“My father has a very cheeky childlike energy about him. He was always drawing on random napkins and things, and that’s where I first encountered art, through him. And even though we had no means, he insisted we had a public library card, and also that on weekends, we should take our bags and go explore and go see things. He hated the idea of us just staying in our neighborhoods.”
Her father planted in her a sense of curiosity and a willingness to try things even when she didn’t think she had what it took. She laughs at the memory of how every Wednesday she would go to the library and pick DIY and art books, and try to replicate the crafts without having the necessary items.
“I would come home and try to just make do with what I had, being playful and creative with cardboard and whatever materials I could find. Because my father would encourage that. He taught us to be resourceful and would say to me, ‘We don’t have the list, but that’s okay. Make something else. It’s not the same, but it is.’”
He taught her very early that it’s okay when you don’t have all the supposed necessary things to create your vision. You just stay curious and work with what you have. The lesson stayed with Delune, feeding her imagination about what was possible if she stayed open, curious and creative in life. But it still took years before she gathered the courage and belief in herself to practice art professionally.
“You know, even with all that, I knew we didn’t have the means for me to go to art school. Plus, I lacked confidence in myself. So I discouraged myself from pursuing art. I knew it was what I wanted to do but I went into advertising instead.”
She spent ten years in advertising. Then in 2017 she gave birth to her son, and when she returned to work, she realized that she was “the most unhappy” she’d ever been in her adult life.
“Having a child is like a mirror, and I thought, ‘I’m going to tell him that he can do anything and be anyone and I will support him, but I’m not doing that with my own life.’ What message would I be sending him? I had to stop making excuses for myself.”
When she finally started painting, she had to learn to find her visual language and to trust her voice.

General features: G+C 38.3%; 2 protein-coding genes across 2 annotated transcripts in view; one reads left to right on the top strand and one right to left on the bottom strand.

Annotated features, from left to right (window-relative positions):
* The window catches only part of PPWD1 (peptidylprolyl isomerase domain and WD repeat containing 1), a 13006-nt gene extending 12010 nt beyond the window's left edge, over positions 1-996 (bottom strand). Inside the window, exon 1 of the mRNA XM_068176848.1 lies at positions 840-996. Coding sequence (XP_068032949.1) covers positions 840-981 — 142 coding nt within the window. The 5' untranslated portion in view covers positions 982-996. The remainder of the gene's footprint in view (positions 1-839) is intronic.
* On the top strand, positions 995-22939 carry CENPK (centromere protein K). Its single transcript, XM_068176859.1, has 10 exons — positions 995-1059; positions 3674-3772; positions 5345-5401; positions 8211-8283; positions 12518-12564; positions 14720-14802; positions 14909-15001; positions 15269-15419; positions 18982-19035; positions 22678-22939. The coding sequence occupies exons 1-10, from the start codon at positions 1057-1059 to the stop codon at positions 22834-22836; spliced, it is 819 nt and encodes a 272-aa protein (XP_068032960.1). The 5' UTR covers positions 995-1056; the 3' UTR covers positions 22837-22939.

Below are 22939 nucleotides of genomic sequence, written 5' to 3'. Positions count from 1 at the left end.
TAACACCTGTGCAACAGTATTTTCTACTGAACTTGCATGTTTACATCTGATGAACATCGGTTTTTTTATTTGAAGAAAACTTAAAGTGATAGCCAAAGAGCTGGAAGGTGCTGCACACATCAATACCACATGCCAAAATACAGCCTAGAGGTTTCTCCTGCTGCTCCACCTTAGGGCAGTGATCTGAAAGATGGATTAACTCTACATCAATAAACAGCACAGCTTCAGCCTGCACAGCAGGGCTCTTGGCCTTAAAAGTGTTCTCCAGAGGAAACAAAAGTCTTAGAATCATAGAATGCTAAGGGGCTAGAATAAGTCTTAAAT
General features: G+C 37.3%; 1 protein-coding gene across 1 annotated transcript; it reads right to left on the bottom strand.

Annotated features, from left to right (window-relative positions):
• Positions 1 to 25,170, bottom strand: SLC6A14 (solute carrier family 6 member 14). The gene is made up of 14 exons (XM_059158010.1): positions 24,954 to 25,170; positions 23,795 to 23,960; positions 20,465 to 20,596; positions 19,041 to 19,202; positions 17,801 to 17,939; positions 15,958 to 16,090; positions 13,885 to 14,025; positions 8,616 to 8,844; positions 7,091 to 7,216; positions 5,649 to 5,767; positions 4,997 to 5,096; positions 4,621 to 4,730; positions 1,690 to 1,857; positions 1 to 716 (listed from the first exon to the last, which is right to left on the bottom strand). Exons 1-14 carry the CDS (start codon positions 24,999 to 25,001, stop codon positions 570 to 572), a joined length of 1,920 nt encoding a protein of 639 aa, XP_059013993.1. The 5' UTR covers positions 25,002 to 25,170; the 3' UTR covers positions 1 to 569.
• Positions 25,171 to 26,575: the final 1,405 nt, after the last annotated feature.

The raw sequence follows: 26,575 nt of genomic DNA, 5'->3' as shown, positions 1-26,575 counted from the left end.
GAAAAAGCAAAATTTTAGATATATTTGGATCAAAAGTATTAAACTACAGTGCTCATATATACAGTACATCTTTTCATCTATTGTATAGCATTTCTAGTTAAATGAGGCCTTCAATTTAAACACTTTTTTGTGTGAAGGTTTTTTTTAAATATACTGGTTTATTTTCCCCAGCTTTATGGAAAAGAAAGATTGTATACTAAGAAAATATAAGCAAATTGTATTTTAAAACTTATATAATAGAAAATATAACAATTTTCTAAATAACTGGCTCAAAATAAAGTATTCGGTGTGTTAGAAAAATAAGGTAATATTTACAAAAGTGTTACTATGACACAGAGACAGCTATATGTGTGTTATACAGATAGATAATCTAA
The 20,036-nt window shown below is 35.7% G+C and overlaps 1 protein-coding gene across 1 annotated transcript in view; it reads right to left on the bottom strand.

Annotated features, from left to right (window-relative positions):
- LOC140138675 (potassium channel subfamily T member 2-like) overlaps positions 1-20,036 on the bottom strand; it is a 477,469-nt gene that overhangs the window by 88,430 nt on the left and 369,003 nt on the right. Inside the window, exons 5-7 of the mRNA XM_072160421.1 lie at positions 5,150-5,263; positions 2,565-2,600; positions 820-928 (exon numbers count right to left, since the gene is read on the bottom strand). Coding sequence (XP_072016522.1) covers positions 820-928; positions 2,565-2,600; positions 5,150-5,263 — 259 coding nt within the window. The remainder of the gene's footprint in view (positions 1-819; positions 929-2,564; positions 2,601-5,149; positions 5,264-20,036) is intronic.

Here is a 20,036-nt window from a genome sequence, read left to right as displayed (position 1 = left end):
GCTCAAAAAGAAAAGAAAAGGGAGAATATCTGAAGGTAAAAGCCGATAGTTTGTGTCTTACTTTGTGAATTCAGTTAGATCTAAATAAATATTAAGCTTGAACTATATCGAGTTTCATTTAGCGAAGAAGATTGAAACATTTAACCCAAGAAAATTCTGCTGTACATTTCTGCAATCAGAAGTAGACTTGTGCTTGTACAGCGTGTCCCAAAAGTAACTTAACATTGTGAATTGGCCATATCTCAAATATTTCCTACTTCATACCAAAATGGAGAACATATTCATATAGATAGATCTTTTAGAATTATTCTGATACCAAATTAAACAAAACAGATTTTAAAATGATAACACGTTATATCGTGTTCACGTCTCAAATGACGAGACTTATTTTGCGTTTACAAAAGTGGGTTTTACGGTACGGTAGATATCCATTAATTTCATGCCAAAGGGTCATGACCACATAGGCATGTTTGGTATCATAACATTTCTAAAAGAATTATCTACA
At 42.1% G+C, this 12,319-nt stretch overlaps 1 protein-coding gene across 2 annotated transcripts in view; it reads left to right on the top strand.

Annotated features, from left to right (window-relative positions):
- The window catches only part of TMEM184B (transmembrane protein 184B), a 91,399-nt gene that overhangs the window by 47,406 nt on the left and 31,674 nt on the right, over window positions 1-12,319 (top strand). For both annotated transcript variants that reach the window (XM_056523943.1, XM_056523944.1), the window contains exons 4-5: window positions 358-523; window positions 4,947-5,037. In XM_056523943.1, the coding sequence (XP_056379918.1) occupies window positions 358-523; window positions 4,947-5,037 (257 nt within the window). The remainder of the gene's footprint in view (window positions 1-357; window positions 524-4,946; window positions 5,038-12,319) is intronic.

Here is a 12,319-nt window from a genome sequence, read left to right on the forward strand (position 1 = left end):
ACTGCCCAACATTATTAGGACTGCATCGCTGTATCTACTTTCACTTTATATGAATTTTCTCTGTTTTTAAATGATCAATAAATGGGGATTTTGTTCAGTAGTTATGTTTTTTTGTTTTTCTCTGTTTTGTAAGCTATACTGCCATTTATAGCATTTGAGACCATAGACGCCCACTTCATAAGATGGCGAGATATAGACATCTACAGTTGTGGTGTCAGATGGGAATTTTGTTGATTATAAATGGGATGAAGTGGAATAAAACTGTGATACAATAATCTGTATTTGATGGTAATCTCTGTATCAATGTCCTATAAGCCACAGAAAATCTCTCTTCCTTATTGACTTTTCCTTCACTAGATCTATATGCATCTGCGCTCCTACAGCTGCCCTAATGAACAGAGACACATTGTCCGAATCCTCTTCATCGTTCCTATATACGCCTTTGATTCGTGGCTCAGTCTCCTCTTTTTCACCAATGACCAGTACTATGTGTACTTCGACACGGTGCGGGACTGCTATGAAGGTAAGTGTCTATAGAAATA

“I was only using paint when I started but it felt so flat and not reflective of who I am. Something was missing. Then one day I said to myself, ‘You know what? Let go of rules. Let go of what you think art should be and just do what you want to do. So I basically returned to that little girl in her room as a child who used to think, ‘Oh, this is an interesting material. I could put it here and put that there.’ I started thinking about being resourceful again and not always thinking I need the best canvas or best paint, to focus on what’s inside of me. It was the playfulness that I took from my father. I remembered his encouragement to be bold and to just try things.”
Within less than two years, she joined the London-based Ed Cross Fine Art Gallery, and has since exhibited in London, Paris, Lagos and Los Angeles, and her work is in both private collections and the permanent collections of the Fondation Gandur pour l’Art in Geneva, Switzerland, and the New York Presbyterian Hospital for Women and Newborns. Delune is especially proud of her diverse collector base, because she understands that to mean she is stirring different conversations between a wide range of people. With her own rich and diverse ethnic and racial background, she understands herself as a multifaceted being who can be at home anywhere while still having a strong sense of identity.
“When I was growing up there was no one like me around, mixed yes, but my skin looks like a white person’s and my features look like a Black person’s. And I grew up with my father who is Black, so we were always getting questions from people, like asking if my father was my father? It was difficult from both communities, white and Black. The figures in my paintings are black, white, orange, blue, green and more. Because the conversation I’m having through my work goes further than skin color. I want to touch on beauty as a whole. When I make the work it is for myself first and foremost. But I also think about how I want many different kinds of people to be touched. It’s important to me to open different kinds of conversations, and I feel that happens when my work touches different kinds of people.”